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Today's Stichomancy for David Beckham

The first excerpt represents the past or something you must release, and is drawn from The Underdogs by Mariano Azuela:

folk now, see? Come on, Pancracio, hand me your bayo- net. Damn these rich people, they lock up everything they've got!"

She dug the steel point through the crack of a drawer and, pressing on the hilt, broke the lock, opened the splinted cover of a writing desk. Anastasio, Pancracio and War Paint plunged their hands into a mass of post cards, photographs, pictures and papers, scattering them all over the rug. Finding nothing he wanted, Pancracio gave vent to his anger by kicking a framed photograph into the air with the toe of his shoe. It smashed on the

The Underdogs
The second excerpt represents the present or the deciding factor of the moment, and is drawn from The Witch, et. al by Anton Chekhov:

meadow and the bushes near the river were drowned in the spring floods, and all the space between Zhukovo and the further side was filled up with a vast sheet of water, from which wild ducks rose up in flocks here and there. The spring sunset, flaming among gorgeous clouds, gave every evening something new, extraordinary, incredible -- just what one does not believe in afterwards, when one sees those very colours and those very clouds in a picture.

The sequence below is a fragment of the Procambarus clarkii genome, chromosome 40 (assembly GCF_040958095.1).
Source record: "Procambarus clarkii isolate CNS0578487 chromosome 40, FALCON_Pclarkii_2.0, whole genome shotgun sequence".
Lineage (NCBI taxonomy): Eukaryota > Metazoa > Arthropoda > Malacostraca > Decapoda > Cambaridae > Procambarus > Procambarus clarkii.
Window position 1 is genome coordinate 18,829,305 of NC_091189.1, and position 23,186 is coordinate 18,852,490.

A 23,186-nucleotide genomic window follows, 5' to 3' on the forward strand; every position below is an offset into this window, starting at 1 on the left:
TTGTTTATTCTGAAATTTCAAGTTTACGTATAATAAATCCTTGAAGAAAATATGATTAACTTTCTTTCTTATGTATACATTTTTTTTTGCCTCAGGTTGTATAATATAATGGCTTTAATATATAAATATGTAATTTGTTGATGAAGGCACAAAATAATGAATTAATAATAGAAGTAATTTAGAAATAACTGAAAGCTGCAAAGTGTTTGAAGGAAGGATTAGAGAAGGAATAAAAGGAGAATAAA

The cranes flew swiftly, swiftly, with mournful cries, as though they were calling themselves. Standing on the edge of the ravine, Olga looked a long time at the flooded meadow, at the sunshine,

The third excerpt represents the future or something you must embrace, and is drawn from Glaucus/The Wonders of the Shore by Charles Kingsley:

the late E. Forbes well says, that "had he been educated a physiologist" (and not, as he was, a soldier and a sportsman), "and made the study of Nature his aim and not his amusement, his would have been one of the greatest names in the whole range of British science." I question, nevertheless, whether he would not have lost more than he would have gained by a different training. It might have made him a more learned systematizer; but would it have quickened in him that "seeing" eye of the true soldier and sportsman, which makes Montagu's descriptions indelible word- pictures, instinct with life and truth? "There is no question," says E. Forbes, after bewailing the vagueness of most naturalists,